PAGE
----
Maybe you could summarize the older programs. Would they be something akin to "Don�t do it or you�ll got to hell"? Is that too simplistic? If so, well, certainly there was a time when people thought the only way to stop young people from having sex was to put the fear of God into them, literally or figuratively. Because the left (and I�ll distinguish that term from "liberal" for the moment) sort of has a running argument with religion (that is, they don�t like it), a lot of the influences, especially in public schools, that one runs into are not "progressive" programs, per se, but naked and blind reaction to the boogey man of perceived religious Puritanism.

And so what I think you are attempting, quite rightly in my opinion, to do on this thread, WC, is to find something better than the old-style practices which were not much more complicated than the heavy use of stigma and shame (and there�s certainly something to be said for stigma, don�t get me wrong) and the left-style ones which are so reactive against religious and moral sensibilities as to treat teenagers no better than test subjects.
 
Posts: 5413 | Location: Washington State | Registered: 21 September 2001Reply With QuoteReport This Post
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The more embodied the soul, or the more actualized the true self, the more resilient and awake is the heart space for the experience of Eros (beyond but including the sexual passions in their more explicit expression). This is the wonder of the child's growth, and the foundation for the adolescent's integration during and beyond puberty: seeing the soul appear in a vast array of forms, which is why creative arts programs, along with the more nurturing/emotionally supportive kind of attention often given by adults in those settings, are so essential in keeping the head and the heart and the passions in a meaningful, morally sustained communion.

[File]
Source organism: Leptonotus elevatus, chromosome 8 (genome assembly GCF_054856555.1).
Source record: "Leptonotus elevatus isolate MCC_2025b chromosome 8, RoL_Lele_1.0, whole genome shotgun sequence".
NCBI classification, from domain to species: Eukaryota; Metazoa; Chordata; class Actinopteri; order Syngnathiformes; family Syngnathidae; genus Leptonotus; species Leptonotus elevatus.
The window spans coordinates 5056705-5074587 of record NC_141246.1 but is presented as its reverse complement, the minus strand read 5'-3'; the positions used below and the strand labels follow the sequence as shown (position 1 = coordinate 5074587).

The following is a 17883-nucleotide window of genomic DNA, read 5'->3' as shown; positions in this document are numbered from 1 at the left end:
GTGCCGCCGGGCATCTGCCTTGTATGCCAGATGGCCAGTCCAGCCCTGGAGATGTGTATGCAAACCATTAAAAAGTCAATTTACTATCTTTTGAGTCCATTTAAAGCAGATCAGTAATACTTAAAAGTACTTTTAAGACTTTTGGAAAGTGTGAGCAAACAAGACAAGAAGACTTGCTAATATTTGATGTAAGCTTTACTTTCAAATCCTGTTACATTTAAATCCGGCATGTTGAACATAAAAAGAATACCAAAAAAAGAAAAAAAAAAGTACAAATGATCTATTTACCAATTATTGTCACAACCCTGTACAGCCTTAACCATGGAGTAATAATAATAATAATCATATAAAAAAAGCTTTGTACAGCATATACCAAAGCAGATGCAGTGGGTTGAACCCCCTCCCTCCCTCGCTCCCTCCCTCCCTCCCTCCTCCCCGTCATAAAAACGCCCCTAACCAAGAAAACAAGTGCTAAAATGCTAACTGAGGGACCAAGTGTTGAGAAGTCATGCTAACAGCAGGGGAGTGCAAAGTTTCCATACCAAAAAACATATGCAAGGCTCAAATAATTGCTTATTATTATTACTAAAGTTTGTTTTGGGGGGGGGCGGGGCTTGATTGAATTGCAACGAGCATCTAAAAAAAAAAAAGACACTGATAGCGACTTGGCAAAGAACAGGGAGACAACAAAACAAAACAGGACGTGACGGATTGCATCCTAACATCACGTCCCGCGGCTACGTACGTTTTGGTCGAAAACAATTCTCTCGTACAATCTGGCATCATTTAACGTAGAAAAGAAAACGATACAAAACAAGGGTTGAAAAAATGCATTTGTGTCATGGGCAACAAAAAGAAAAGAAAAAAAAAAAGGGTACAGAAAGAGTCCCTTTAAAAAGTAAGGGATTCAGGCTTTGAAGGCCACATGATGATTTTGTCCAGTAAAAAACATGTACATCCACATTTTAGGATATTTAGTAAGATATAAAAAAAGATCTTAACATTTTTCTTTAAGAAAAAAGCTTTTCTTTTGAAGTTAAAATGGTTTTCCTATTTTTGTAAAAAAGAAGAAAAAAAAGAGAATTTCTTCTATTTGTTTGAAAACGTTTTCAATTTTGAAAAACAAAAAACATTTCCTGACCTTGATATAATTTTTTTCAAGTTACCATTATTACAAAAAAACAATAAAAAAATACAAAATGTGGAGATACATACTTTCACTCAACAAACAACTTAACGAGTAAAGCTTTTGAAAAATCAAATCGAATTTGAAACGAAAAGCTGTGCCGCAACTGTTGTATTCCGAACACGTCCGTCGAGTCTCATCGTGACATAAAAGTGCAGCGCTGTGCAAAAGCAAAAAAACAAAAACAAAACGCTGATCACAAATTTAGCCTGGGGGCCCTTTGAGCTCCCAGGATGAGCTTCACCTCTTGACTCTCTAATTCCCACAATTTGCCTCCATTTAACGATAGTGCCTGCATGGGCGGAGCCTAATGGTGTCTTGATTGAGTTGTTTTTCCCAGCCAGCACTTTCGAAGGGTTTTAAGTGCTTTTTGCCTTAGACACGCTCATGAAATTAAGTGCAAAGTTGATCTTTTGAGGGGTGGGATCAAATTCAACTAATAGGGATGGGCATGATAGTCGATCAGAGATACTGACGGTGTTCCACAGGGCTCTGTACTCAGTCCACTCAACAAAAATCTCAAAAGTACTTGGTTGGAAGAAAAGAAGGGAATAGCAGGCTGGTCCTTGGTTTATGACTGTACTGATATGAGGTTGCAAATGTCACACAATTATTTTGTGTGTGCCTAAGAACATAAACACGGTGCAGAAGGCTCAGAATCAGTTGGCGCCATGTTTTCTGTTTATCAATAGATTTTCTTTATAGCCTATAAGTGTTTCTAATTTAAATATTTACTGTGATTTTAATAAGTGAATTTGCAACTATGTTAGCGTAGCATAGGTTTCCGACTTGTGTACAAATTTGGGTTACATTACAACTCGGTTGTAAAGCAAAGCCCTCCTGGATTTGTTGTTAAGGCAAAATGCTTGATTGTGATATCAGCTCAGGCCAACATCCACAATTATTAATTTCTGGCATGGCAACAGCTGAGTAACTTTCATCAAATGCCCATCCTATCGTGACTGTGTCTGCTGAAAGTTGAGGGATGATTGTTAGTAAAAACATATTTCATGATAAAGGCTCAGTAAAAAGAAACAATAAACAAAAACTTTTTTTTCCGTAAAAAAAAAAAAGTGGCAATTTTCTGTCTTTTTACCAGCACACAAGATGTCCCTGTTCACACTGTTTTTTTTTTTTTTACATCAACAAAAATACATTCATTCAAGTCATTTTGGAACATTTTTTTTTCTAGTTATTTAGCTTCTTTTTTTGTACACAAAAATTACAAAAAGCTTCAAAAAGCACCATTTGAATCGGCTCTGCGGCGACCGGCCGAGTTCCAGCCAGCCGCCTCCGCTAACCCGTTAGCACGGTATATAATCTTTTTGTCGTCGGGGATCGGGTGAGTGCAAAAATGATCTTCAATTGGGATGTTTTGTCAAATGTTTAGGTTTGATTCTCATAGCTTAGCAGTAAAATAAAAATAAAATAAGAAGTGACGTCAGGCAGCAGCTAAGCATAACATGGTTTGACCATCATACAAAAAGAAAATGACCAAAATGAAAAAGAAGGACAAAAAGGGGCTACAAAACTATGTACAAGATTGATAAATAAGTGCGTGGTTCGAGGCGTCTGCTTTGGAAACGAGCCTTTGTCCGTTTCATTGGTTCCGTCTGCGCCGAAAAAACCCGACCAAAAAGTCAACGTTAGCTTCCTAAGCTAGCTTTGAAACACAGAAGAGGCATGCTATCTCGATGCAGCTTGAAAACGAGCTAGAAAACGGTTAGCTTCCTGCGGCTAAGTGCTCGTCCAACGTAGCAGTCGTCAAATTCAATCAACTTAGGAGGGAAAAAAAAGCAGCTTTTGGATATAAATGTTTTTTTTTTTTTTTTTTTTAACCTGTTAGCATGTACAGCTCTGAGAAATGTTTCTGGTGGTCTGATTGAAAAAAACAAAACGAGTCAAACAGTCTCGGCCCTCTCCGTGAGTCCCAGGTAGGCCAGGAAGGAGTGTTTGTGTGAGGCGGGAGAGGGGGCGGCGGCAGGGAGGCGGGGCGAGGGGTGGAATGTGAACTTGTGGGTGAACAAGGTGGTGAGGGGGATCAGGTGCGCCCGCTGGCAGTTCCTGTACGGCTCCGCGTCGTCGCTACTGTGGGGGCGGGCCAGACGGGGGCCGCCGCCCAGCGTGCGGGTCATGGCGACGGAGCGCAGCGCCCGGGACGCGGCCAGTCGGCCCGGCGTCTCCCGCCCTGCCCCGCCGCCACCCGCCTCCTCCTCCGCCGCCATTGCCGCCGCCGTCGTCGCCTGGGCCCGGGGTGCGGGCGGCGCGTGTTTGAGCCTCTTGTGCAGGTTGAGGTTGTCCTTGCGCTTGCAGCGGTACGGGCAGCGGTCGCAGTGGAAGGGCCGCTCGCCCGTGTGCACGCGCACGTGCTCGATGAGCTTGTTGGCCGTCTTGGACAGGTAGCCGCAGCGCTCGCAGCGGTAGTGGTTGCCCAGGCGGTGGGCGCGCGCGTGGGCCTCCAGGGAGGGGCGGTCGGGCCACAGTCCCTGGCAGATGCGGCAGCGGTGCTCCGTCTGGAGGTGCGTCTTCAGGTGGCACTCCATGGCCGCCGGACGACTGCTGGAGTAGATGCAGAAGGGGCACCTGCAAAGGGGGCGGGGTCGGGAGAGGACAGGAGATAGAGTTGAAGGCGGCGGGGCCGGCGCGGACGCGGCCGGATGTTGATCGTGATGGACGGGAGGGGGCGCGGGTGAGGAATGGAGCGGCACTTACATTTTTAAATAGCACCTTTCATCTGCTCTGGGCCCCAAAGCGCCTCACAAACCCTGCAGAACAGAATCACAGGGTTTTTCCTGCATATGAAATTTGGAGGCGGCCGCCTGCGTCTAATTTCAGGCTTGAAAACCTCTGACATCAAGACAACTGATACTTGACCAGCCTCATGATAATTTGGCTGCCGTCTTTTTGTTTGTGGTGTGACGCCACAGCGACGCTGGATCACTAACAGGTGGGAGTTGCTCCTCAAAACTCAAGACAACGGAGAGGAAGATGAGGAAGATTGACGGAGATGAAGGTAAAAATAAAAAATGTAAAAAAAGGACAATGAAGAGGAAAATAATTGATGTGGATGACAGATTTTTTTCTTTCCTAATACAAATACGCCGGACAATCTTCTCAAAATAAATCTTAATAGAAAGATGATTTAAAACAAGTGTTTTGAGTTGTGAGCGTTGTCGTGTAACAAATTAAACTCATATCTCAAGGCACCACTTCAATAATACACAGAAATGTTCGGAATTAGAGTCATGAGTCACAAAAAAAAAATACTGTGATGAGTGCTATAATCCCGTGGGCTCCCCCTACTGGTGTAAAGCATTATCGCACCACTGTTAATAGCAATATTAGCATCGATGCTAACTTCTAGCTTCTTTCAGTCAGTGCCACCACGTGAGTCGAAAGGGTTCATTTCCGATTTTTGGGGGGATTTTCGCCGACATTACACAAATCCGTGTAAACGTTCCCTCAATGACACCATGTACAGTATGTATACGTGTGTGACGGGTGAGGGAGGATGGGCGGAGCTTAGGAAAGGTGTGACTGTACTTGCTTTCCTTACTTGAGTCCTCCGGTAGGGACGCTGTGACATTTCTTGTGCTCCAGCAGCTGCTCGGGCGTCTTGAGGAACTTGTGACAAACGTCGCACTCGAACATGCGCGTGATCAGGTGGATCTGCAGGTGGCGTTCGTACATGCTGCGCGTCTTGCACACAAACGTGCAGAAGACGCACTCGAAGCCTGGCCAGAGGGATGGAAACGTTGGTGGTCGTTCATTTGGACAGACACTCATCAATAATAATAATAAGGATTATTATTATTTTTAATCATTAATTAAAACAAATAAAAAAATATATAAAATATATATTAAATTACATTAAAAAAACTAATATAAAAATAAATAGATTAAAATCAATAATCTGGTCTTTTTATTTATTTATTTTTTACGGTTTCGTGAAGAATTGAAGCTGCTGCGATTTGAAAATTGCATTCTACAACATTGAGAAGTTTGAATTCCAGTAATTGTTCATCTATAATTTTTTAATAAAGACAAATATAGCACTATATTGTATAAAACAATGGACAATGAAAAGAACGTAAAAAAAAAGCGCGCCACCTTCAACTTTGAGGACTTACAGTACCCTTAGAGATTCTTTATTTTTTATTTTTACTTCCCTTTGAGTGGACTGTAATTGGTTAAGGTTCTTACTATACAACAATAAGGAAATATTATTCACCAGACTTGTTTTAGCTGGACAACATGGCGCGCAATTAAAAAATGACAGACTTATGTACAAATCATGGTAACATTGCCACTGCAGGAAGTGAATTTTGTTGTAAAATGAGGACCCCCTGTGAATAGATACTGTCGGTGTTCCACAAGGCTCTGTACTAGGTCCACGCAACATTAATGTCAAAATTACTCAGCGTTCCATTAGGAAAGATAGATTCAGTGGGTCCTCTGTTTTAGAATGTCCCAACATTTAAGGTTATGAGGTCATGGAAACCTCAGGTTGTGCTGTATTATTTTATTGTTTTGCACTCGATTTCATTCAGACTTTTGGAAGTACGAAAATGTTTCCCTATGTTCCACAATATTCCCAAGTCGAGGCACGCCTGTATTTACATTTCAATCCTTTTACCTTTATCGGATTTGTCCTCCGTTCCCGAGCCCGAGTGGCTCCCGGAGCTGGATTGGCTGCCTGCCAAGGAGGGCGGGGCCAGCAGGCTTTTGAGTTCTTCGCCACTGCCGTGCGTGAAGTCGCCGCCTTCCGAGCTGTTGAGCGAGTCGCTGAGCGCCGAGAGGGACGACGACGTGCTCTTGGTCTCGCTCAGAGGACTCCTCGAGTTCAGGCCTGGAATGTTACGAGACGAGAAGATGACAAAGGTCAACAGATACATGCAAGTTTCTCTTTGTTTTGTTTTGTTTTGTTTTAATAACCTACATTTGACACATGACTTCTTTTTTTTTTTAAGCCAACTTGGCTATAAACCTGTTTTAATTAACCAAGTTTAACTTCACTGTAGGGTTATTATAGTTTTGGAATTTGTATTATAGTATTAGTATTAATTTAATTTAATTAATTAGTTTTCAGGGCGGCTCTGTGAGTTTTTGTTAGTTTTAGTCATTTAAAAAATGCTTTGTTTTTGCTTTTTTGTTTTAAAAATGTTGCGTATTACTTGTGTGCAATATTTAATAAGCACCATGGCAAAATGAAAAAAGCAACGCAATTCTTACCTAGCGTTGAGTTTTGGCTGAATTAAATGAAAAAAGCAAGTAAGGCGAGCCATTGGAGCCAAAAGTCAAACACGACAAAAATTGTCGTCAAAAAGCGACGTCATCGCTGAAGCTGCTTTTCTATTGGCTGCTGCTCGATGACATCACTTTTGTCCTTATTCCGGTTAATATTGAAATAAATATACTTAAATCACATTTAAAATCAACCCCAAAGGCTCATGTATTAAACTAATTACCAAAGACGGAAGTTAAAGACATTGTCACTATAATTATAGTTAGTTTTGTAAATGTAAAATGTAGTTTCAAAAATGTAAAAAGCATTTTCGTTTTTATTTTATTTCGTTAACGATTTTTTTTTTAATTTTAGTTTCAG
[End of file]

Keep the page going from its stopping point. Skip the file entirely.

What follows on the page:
We can barely get adults, who have much worldly experience under their belts, to act responsibly. Your (and mine as well) idealized version of the sexual relationship is probably going to stay that way for the foreseeable future. Just an ideal. The left has tried to make sex as natural and normal as a handshake. And indeed, it is as natural and normal as a handshake but handshakes rarely lead to nine month pregnancies, life-long commitments to children, and/or possible death due to sexually transmitted diseases.

And so the thrust (no double entendre intended) of the whole philosophy behind this, at least as far as I�m concerned, is that we�re dealing with a "controlled substance" in terms of sex, especially among highly-charged teenagers. People have tried for thousands of years to moderate it and we dabble in such things only with the greatest of care or else we could very easily repeat the mistakes of the left who think they can counter-program anything nature has programmed and/or do not believe there is any programming in the first place and thus people can be considered blank slates to be programmed with supposedly socially-desirably behavior.